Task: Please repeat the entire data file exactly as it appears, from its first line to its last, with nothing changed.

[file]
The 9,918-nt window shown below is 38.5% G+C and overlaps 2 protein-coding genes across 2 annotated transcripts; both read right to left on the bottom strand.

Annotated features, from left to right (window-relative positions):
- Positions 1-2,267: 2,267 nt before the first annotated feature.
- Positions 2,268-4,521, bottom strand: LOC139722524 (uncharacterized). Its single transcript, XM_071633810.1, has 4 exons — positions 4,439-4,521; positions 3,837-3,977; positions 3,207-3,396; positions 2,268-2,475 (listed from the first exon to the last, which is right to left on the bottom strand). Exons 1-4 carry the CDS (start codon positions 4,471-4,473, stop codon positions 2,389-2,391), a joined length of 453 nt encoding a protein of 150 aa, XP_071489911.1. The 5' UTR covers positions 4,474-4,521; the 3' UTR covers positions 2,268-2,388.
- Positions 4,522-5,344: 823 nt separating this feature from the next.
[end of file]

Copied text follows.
The 9,918-nt window shown below is 38.5% G+C and overlaps 2 protein-coding genes across 2 annotated transcripts; both read right to left on the bottom strand.

Annotated features, from left to right (window-relative positions):
- Positions 1-2,267: 2,267 nt before the first annotated feature.
- Positions 2,268-4,521, bottom strand: LOC139722524 (uncharacterized). Its single transcript, XM_071633810.1, has 4 exons — positions 4,439-4,521; positions 3,837-3,977; positions 3,207-3,396; positions 2,268-2,475 (listed from the first exon to the last, which is right to left on the bottom strand). Exons 1-4 carry the CDS (start codon positions 4,471-4,473, stop codon positions 2,389-2,391), a joined length of 453 nt encoding a protein of 150 aa, XP_071489911.1. The 5' UTR covers positions 4,474-4,521; the 3' UTR covers positions 2,268-2,388.
- Positions 4,522-5,344: 823 nt separating this feature from the next.